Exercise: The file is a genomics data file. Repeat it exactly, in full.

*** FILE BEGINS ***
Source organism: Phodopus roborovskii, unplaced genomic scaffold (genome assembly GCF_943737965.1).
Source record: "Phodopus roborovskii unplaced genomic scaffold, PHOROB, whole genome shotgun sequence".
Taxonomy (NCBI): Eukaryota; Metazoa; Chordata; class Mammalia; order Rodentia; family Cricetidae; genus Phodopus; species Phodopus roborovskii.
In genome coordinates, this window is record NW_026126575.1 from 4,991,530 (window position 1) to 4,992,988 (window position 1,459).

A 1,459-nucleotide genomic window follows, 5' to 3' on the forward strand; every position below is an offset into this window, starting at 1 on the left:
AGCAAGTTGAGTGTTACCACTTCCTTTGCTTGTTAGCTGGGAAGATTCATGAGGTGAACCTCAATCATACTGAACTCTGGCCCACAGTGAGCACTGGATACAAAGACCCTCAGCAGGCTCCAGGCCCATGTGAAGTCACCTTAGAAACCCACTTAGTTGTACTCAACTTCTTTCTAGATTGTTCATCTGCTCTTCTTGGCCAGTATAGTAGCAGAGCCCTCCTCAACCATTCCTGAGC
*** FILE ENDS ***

Source organism: Phodopus roborovskii, unplaced genomic scaffold (genome assembly GCF_943737965.1).
Source record: "Phodopus roborovskii unplaced genomic scaffold, PHOROB, whole genome shotgun sequence".
Taxonomy (NCBI): Eukaryota; Metazoa; Chordata; class Mammalia; order Rodentia; family Cricetidae; genus Phodopus; species Phodopus roborovskii.
In genome coordinates, this window is record NW_026126575.1 from 4,991,530 (window position 1) to 4,992,988 (window position 1,459).

A 1,459-nucleotide genomic window follows, 5' to 3' on the forward strand; every position below is an offset into this window, starting at 1 on the left:
AGCAAGTTGAGTGTTACCACTTCCTTTGCTTGTTAGCTGGGAAGATTCATGAGGTGAACCTCAATCATACTGAACTCTGGCCCACAGTGAGCACTGGATACAAAGACCCTCAGCAGGCTCCAGGCCCATGTGAAGTCACCTTAGAAACCCACTTAGTTGTACTCAACTTCTTTCTAGATTGTTCATCTGCTCTTCTTGGCCAGTATAGTAGCAGAGCCCTCCTCAACCATTCCTGAGC